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NICE: ‘Limiting IVF access is unacceptable’


30 October 2014

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Clinical commissioning groups (CCGs) deciding to limit access to IVF should "rethink their approach", the National Institute for Health and Care Excellence (NICE) has warned. 
NICE guidelines recommend three full cycles of IVF for women aged under 40, and one full cycle for some women aged 40-42. 
Some parts of England are providing good fertility services, but other areas are deciding not to fund the full number of IVF cycles. 

Clinical commissioning groups (CCGs) deciding to limit access to IVF should "rethink their approach", the National Institute for Health and Care Excellence (NICE) has warned. 
NICE guidelines recommend three full cycles of IVF for women aged under 40, and one full cycle for some women aged 40-42. 
Some parts of England are providing good fertility services, but other areas are deciding not to fund the full number of IVF cycles. 
However, fewer than one in five CCGs offer the full number of NICE-recommended cycles, according to recent research. 
More than half (52%) only offer one cycle to eligible couples while people with fertility problems in the Vale of York are refused IVF treatment altogether.
Last month, Mid Essex CCG confirmed it would no longer provide any specialist fertility services except in “exceptional clinical cases”.
NICE acknowledged that there are current financial restraints but emphasised that fertility is a "core NHS service". 
Professor Gillian Leng, deputy chief executive and director of health and social care at NICE, said: “Infertility is a recognised medical condition. People affected, which includes one in seven heterosexual couples, should be able to receive treatment as a core NHS service. Infertility can have a potentially devastating effect on people’s lives: it can cause significant distress, depression and possibly lead to the breakdown of relationships.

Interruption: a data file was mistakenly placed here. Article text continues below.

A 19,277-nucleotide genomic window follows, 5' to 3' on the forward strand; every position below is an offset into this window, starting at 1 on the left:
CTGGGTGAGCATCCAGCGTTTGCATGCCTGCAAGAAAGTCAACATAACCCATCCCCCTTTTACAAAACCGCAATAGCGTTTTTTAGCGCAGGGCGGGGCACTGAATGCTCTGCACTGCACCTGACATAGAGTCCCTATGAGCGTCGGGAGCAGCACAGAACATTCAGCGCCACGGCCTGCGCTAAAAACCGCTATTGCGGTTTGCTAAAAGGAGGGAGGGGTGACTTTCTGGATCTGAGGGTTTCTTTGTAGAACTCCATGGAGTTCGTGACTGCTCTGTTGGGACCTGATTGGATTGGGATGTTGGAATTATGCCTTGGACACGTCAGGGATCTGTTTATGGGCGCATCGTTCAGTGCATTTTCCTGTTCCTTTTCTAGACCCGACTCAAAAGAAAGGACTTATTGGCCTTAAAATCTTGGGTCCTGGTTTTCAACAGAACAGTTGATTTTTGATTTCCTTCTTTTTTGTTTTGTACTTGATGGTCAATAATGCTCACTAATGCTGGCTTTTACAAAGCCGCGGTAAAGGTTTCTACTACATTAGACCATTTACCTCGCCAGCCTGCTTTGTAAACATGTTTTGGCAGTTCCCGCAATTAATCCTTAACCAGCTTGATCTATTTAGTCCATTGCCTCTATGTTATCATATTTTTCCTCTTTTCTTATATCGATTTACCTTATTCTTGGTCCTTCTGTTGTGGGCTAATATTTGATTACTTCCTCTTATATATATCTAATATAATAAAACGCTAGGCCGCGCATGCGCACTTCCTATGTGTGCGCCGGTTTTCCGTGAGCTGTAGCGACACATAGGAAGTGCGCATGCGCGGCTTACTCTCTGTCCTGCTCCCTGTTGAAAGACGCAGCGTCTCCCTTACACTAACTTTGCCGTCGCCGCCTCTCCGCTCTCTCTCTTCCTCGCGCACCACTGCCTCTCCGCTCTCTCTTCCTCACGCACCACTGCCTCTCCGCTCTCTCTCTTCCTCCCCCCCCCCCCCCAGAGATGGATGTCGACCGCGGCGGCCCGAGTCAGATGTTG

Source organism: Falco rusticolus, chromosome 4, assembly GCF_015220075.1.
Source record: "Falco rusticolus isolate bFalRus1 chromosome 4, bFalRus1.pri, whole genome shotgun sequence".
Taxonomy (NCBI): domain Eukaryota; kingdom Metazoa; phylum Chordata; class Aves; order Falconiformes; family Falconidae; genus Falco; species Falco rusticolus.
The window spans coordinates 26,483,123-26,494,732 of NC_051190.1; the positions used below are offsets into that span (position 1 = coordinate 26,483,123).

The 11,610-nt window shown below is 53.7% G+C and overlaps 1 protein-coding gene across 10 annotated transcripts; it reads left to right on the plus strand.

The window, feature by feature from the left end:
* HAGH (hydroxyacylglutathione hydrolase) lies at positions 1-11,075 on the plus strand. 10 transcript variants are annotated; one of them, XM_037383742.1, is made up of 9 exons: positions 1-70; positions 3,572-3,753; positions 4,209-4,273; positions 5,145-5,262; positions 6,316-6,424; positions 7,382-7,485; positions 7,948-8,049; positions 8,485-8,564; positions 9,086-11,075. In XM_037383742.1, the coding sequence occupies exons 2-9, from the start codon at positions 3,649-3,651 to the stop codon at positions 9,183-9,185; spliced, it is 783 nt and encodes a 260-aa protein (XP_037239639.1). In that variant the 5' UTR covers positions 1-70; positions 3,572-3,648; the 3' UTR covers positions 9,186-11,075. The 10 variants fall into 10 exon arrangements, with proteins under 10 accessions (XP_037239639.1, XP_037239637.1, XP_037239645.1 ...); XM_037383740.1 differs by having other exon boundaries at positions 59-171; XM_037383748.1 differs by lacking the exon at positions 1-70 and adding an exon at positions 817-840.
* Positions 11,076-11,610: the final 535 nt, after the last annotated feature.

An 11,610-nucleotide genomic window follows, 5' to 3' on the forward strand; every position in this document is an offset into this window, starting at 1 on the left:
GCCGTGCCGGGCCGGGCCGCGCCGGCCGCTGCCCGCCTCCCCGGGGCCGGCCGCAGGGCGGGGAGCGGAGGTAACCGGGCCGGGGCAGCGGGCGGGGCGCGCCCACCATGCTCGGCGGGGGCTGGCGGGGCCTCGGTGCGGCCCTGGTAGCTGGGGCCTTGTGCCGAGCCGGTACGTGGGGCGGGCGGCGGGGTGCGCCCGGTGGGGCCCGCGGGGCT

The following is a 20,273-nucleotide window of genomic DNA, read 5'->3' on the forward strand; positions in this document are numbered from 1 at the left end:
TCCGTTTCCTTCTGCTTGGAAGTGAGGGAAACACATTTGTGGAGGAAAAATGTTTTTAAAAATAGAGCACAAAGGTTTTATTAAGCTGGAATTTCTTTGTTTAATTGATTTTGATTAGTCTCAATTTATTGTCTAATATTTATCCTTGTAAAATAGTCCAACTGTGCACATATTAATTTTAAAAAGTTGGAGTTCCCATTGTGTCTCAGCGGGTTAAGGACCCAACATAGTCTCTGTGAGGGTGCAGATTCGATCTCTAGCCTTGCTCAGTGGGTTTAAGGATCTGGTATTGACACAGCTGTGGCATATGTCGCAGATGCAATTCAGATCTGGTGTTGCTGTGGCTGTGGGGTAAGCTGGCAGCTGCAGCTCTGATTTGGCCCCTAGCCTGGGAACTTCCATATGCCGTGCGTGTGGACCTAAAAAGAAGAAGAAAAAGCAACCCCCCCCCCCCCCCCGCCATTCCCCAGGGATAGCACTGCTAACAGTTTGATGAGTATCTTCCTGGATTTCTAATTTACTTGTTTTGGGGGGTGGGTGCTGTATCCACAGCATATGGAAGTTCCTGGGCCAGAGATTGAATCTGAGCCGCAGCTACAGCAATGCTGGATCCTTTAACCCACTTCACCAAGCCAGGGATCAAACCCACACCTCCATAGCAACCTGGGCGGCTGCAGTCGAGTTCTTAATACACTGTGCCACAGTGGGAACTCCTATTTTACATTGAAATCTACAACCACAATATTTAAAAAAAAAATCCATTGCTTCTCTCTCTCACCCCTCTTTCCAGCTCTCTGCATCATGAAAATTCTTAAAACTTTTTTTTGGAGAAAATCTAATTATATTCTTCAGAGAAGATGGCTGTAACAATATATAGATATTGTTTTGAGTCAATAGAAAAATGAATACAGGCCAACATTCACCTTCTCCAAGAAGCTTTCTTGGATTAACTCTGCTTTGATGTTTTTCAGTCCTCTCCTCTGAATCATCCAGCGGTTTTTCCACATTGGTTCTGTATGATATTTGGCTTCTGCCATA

"It is unacceptable that parts of England are choosing to ignore NICE recommendations for treating infertility. This perpetuates a postcode lottery and creates inequalities in healthcare across the country.”
NICE has created a new quality standard to supplement the existing guidance. The document calls for: 
 – Nurses and GPs to give people written and verbal advice about lifestyle factors that may affect fertility, if they are worried that it is taking longer than expected to fall pregnant.
 – Counselling to be offered to people who are having problems conceiving before, during and after investigation and treatment for their fertility problems.
 – People who are preparing to have treatment for cancer that is likely to result in fertility problems, giving them the option of freezing their embryos or sperm ahead of treatment (cryopreservation).
Anna Bradley, chair of Healthwatch England, said: "Fertility issues are a particularly emotive subject and it should be a basic right of couples from Bradford to Bedfordshire, or wherever they live, to be able to access the same level of care and support on the NHS.
"Sadly, the so called 'postcode lotteries' created by the inconsistent decisions at local level is causing widespread inequality, resulting in unnecessary confusion and frustration for patients and their loved ones. Ultimately, this raises some very serious questions about whether NICE treatments should indeed be made mandatory.  
"We therefore fully support this move by NICE, and would urge anyone who is being denied access to a NICE recommended treatment to get in touch with their local Healthwatch for help in challenging the decision.”

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